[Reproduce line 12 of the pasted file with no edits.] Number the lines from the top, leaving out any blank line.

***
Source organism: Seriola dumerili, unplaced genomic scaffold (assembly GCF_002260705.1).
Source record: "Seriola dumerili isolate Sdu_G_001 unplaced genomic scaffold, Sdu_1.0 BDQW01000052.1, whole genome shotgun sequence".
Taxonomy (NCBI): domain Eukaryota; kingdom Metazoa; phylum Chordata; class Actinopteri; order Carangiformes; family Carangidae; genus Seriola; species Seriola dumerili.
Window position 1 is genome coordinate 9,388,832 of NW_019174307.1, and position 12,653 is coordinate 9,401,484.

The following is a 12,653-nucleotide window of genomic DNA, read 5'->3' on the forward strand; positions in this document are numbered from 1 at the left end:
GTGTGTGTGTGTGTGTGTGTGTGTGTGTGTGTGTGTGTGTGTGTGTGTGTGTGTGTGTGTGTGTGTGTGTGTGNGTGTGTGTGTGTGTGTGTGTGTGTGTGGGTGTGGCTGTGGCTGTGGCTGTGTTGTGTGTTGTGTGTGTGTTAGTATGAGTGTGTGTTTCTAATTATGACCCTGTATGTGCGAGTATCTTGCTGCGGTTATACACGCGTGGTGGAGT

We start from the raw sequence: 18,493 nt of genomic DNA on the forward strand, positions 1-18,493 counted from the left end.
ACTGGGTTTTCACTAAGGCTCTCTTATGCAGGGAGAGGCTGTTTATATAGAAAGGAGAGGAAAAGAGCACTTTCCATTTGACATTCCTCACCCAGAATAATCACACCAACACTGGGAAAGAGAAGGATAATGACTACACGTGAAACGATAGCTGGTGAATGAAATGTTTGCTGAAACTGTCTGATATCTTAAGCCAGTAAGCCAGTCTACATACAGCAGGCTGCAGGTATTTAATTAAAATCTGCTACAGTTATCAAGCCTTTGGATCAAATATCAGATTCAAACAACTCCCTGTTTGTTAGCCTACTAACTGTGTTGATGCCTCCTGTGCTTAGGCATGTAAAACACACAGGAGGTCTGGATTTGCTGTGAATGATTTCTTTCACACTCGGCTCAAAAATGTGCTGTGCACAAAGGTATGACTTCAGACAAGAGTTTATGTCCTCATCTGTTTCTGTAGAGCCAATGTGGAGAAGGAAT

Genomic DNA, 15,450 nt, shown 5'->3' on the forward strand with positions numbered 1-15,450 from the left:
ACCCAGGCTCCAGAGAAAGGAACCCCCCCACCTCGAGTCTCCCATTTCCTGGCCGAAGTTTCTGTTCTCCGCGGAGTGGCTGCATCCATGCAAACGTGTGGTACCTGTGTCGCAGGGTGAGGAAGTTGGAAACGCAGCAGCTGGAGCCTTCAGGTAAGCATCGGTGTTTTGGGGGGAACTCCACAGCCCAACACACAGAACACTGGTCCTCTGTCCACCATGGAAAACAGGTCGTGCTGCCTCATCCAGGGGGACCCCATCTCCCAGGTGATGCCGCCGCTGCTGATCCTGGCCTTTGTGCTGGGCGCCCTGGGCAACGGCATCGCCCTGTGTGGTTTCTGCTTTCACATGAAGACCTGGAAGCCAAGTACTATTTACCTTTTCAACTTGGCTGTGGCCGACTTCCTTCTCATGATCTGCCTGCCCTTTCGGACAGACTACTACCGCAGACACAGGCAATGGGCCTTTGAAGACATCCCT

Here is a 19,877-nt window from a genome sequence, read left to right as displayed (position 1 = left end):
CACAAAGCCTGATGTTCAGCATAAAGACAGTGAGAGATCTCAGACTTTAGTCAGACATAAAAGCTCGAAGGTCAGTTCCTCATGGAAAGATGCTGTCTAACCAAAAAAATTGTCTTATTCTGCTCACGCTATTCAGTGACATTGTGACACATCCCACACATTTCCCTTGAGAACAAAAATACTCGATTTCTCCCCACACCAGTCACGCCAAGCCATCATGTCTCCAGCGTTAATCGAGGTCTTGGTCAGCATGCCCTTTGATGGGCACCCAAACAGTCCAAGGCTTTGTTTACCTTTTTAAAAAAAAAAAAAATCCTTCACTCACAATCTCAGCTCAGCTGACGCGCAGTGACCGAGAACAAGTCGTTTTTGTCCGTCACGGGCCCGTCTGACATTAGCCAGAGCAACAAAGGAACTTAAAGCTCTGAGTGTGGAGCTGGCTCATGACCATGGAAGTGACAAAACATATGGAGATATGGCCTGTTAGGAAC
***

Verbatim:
CACAAAGCCTGATGTTCAGCATAAAGACAGTGAGAGATCTCAGACTTTAGTCAGACATAAAAGCTCGAAGGTCAGTTCCTCATGGAAAGATGCTGTCTAACCAAAAAAATTGTCTTATTCTGCTCACGCTATTCAGTGACATTGTGACACATCCCACACATTTCCCTTGAGAACAAAAATACTCGATTTCTCCCCACACCAGTCACGCCAAGCCATCATGTCTCCAGCGTTAATCGAGGTCTTGGTCAGCATGCCCTTTGATGGGCACCCAAACAGTCCAAGGCTTTGTTTACCTTTTTAAAAAAAAAAAAAATCCTTCACTCACAATCTCAGCTCAGCTGACGCGCAGTGACCGAGAACAAGTCGTTTTTGTCCGTCACGGGCCCGTCTGACATTAGCCAGAGCAACAAAGGAACTTAAAGCTCTGAGTGTGGAGCTGGCTCATGACCATGGAAGTGACAAAACATATGGAGATATGGCCTGTTAGGAAC